Trainers and volunteers urgently needed for guide dog charity

Guide dog charities continue to experience disruptions due to the pandemic after seeing a drop in volunteer numbers during the adjustment.

A lack of volunteers at Ayrshire’s Guide Dogs for the Blind unit has put those who depend on guide dogs in the area in a difficult position.

Positions for puppy trainers and fundraisers are not yet filled.

These roles help charities raise funds that go towards training the dogs, providing them with equipment and food, and matching them with suitable owners.

Volunteer and guide dog owner for 14 years, Craig Happel said: “If it wasn’t for people’s fundraising, I wouldn’t have a dog.

“Some people say, ‘I couldn’t be a puppy raiser because I got a cute cuddly puppy and I have to give him away,’ and I understand that, but at the end of the day, people like me are better off for it and being independent.”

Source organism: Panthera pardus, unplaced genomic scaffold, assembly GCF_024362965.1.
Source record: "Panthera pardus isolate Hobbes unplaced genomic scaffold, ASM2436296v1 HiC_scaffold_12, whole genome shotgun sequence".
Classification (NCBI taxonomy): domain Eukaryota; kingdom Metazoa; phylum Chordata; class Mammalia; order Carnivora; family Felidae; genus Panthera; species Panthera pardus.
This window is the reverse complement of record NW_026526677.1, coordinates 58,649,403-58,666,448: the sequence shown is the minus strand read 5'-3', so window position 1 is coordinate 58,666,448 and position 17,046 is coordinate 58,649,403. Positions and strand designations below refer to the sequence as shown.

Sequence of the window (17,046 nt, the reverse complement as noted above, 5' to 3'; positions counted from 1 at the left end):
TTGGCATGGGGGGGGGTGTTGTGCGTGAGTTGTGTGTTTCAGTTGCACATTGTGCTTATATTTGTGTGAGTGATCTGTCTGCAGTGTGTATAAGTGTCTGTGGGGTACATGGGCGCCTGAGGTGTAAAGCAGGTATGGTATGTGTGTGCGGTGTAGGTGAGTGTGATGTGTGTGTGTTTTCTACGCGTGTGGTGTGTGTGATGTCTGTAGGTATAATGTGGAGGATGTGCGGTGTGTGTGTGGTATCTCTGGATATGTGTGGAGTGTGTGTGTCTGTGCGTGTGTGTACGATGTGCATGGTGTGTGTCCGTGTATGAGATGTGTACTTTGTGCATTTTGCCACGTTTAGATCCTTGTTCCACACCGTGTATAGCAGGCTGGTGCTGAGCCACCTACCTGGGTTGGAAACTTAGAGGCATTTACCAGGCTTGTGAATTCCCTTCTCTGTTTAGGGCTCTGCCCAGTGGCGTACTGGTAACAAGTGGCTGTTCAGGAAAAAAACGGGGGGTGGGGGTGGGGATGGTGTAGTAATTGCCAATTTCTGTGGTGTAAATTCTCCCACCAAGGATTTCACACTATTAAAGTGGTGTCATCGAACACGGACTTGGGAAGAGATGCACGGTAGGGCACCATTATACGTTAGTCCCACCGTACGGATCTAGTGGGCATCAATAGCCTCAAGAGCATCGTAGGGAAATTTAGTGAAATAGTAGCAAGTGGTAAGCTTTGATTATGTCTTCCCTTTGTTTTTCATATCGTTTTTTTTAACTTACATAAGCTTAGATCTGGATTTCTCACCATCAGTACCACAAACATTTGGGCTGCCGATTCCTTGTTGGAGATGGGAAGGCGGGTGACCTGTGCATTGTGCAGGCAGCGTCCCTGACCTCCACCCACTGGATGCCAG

“If it wasn’t for my dog ​​Merlon, I wouldn’t be able to come and get a coffee myself or get on the train to go to Glasgow, I’d just be stuck at home.”

Since dogs finish training at about two years of age and retire at age 10, many people who depend on them need multiple dogs throughout their lives.

Each dog is matched individually to its owner, with more energetic dogs being paired with active people, and calm ones with those who lead a quiet lifestyle.

Each dog’s vet bills and essentials such as harnesses and leashes are also delivered to the owner by Guide Dogs for the Blind.

Craig added: “Merlon is my second dog and I felt I had to give a little back. My task is to attract volunteers.”

For more information visit https://www.guidedogs.org.uk/how-you-can-help/

Trainers and volunteers urgently needed for guide dog charity Source link Trainers and volunteers urgently needed for guide dog charity

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